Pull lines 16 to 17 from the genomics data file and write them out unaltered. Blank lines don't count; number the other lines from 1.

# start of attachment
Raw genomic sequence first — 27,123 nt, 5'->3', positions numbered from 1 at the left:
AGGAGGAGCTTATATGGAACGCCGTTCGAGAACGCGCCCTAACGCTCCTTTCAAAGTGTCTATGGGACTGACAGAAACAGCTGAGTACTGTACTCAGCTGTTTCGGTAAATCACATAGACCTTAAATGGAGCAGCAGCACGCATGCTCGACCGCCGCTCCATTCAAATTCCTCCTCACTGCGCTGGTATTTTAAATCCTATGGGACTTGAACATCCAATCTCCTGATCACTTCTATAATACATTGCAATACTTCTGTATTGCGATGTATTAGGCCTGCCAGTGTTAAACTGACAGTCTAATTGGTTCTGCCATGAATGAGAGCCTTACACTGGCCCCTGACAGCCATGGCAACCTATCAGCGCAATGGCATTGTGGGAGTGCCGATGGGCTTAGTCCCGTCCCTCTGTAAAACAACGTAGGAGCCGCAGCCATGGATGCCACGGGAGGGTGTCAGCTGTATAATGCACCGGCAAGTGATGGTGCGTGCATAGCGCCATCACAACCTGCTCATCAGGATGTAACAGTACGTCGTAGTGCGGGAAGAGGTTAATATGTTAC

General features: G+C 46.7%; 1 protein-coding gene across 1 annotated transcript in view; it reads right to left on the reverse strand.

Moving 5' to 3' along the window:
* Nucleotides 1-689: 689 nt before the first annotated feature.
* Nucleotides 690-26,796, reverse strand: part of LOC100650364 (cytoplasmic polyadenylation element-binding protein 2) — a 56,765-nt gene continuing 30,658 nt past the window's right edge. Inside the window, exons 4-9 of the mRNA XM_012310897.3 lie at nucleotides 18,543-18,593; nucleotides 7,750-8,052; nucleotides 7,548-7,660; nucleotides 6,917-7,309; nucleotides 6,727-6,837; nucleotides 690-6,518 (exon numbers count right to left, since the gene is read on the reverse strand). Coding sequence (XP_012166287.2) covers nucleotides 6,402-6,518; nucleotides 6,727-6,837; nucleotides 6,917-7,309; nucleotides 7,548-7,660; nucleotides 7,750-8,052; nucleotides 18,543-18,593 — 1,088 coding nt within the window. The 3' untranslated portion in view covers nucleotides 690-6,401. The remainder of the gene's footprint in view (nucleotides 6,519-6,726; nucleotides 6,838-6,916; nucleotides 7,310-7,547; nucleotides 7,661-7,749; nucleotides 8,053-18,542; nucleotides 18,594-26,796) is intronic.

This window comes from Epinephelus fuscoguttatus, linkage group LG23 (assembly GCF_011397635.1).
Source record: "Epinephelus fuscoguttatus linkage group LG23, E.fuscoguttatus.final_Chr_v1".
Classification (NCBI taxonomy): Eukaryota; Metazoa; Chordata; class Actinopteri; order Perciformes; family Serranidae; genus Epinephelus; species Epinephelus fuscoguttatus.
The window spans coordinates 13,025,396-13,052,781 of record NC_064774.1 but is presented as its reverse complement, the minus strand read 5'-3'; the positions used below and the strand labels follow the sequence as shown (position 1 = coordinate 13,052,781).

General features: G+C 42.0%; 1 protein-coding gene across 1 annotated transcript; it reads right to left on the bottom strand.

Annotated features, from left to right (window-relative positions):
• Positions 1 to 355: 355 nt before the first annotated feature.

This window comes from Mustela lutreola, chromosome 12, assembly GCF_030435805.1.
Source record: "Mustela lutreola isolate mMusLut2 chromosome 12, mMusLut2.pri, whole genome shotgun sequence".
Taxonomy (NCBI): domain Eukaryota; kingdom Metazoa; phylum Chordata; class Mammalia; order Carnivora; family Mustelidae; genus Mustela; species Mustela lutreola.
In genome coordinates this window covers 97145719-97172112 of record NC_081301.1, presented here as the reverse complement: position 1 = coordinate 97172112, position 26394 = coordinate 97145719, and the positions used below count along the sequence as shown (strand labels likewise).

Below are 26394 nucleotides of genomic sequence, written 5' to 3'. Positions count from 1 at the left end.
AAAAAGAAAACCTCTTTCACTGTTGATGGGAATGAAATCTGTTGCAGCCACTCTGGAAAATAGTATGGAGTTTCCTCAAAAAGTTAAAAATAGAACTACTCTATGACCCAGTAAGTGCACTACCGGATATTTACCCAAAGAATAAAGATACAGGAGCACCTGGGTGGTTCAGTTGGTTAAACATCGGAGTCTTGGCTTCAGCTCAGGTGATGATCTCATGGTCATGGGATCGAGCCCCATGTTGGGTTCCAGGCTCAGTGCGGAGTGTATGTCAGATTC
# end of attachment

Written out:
Taxonomy (NCBI): domain Eukaryota; kingdom Metazoa; phylum Chordata; class Mammalia; order Carnivora; family Mustelidae; genus Mustela; species Mustela lutreola.
In genome coordinates this window covers 97145719-97172112 of record NC_081301.1, presented here as the reverse complement: position 1 = coordinate 97172112, position 26394 = coordinate 97145719, and the positions used below count along the sequence as shown (strand labels likewise).